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Re: History of Conventional Wood Framing

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Sash Lulla wrote,     
>     I believe the Nordics started the conventional wood framing process. 
>     The strong Edda upbringing refined the process and when they relocated 
>     to the new world they brought it with them.  
>     The Finnish sauna is all conventional wood framing.
>Does anyone have anything else to add ! please do so
Here's a summary of one other perspective: 

Sigfried Giedion's classic book "Space, Time and Architecture" discusses the
origins of "Balloon Framing", further described as "the substitution of thin
plates and studs-- running the entire height of the building and held
together only by nails-- for the ancient and expensive method of
construction with mortised and tenoned joints." 

The book is based on Giedion's lectures at Harvard in 1938-39, and has been
revised and enlarged through many editions. (I'm reading the 1967 5th edition)

According to Giedion, "the invention of the balloon frame really coincides
with the improvement of sawmill machinery as well as with the mass
production of nails." Nail-making machinery was producing affordable cut
nails in the late 1820's and the rapid switch to stud and plate framing
occured in the 1830's and 1840's, especially in Chicago. An 1855 article in
the New York Tribune is quoted as asserting that, "if it had not for the
knowledge of the balloon-frame, Chicago and San Francisco could never have
arisen, as they did, from little villages to great cities in a single year."

This method of construction was initially regarded with scorn and ridicule,
and "the tag, 'balloon frame' was a mere nickname, a jocular reference to
the lightness of of this new type of construction." (noting that in those
days, balloons were an exotic and amazing aerospace conveyance.) It is also
stated that the name "Chicago construction" was commonly used, and that a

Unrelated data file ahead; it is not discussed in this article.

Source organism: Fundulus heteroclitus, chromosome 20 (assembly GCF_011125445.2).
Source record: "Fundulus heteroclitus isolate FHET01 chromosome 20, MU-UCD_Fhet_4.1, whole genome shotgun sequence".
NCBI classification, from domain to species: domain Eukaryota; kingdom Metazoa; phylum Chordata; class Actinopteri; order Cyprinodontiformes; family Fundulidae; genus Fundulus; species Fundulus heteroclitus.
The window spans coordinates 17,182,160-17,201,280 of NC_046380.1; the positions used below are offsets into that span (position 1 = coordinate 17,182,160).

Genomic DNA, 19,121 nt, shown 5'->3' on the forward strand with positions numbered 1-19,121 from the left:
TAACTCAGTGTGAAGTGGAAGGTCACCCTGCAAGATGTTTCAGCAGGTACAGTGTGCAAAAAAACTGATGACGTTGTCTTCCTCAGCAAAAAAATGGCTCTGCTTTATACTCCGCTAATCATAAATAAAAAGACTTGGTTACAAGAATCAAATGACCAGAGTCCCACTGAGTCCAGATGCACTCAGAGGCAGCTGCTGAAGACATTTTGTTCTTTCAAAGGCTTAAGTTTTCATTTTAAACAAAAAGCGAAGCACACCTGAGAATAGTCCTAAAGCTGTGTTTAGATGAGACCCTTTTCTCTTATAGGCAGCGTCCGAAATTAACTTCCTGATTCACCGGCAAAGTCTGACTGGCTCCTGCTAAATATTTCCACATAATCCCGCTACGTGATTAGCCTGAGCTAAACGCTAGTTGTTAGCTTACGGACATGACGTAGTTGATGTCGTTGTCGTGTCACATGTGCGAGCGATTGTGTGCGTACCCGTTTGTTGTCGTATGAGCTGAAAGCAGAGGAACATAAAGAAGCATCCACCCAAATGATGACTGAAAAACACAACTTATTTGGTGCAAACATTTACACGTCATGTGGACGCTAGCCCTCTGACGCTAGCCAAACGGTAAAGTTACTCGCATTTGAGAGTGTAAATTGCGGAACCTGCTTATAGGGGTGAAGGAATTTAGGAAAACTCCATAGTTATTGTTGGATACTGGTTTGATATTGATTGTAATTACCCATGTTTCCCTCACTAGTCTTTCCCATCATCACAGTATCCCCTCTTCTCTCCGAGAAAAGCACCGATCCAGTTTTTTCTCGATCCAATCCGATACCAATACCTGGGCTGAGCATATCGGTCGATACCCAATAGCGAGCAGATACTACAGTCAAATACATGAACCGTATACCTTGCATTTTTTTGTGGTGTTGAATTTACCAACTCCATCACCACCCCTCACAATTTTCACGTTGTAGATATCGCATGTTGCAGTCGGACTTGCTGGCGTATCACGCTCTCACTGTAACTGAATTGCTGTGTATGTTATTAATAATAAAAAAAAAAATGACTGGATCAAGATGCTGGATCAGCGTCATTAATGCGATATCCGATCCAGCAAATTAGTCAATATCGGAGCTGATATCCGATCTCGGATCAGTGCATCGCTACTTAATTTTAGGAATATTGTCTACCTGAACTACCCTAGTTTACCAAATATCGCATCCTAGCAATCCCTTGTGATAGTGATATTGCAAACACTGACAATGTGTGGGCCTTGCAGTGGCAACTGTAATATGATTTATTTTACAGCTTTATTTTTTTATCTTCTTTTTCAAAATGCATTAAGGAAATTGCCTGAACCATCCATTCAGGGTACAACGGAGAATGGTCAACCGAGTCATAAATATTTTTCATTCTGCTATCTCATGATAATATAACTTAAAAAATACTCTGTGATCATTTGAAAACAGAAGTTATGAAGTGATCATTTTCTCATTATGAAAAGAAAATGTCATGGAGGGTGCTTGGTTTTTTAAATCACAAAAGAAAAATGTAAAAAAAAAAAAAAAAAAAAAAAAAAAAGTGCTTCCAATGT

precut and partially assembled western farmhouse so described was shipped in
sections to the 1867 Paris Universal Exposition. 

In present times the term "balloon" is applied primarily to tall studs that
extend higher than one story, as originally practiced, but not to where
studs infill between one story and the next as "platform framing".  But it
is clear that the latter is merely a variation of the former, and that in
Giedion's accounts, balloon is the generic term for all of it.  As Bob Bossi
recently posted, various names for this general framing system have been
used in building codes (since the codes belatedly came into being and played
catch-up) with "light framing" and "conventional framing" being among the
recently popular names.  

While no one inventor appears to have been solely responsible for this 170
year old breakthrough, the name George W. Snow (1797-1870) is given major
credit by Chicago architectural historians researched by Giedion: "The
balloon frame is the joint idea of George W. Snow and necessity." It seems
that Mr Snow was a realtor, financier, building and general contractor,
lumber yard owner, land surveyor, and had been educated in civil
engineering. He arrived in Chicago in 1832 when the population was 250, and
vocational licensing laws apparently less strict than in California currently.

Lecturing in 1938, Giedion concluded, "The balloon frame has kept its
vitality for a whole century and is still used extensively."  Sixty more
years, and it's still true.  

        Charles O. Greenlaw, SE     Sacramento CA